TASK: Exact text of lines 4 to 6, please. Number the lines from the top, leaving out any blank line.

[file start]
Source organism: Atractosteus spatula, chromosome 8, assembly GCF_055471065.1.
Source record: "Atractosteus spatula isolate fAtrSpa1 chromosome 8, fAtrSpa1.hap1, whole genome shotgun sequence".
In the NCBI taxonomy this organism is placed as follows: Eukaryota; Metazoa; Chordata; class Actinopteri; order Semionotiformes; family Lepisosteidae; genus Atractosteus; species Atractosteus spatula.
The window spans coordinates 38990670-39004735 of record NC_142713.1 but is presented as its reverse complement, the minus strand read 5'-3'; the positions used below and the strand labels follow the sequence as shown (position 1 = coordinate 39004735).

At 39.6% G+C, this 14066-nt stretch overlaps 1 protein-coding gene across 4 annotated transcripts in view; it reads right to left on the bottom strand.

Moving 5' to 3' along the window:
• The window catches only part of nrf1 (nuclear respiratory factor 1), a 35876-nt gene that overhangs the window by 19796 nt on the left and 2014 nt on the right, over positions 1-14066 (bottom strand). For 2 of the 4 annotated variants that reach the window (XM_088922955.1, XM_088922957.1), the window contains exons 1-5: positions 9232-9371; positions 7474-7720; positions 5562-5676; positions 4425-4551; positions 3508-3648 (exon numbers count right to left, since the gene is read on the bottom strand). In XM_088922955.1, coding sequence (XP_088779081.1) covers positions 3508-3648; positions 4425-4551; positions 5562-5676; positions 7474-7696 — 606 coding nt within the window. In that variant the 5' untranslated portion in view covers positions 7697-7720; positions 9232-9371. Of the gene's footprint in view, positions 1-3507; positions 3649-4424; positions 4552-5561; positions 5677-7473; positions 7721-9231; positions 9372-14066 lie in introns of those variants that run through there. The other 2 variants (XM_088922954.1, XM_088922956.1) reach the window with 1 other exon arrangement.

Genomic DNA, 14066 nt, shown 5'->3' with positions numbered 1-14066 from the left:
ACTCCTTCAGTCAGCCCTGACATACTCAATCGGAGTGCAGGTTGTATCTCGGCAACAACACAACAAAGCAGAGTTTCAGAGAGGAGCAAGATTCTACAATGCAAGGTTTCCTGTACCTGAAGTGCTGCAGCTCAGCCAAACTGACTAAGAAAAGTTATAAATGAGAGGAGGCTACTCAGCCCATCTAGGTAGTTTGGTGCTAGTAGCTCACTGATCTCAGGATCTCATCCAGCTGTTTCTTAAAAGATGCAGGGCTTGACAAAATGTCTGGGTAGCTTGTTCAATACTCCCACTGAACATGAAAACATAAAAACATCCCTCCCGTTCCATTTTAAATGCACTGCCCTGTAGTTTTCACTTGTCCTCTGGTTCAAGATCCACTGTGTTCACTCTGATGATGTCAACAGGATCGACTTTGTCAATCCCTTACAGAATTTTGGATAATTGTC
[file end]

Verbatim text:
The window spans coordinates 38990670-39004735 of record NC_142713.1 but is presented as its reverse complement, the minus strand read 5'-3'; the positions used below and the strand labels follow the sequence as shown (position 1 = coordinate 39004735).

At 39.6% G+C, this 14066-nt stretch overlaps 1 protein-coding gene across 4 annotated transcripts in view; it reads right to left on the bottom strand.

Moving 5' to 3' along the window: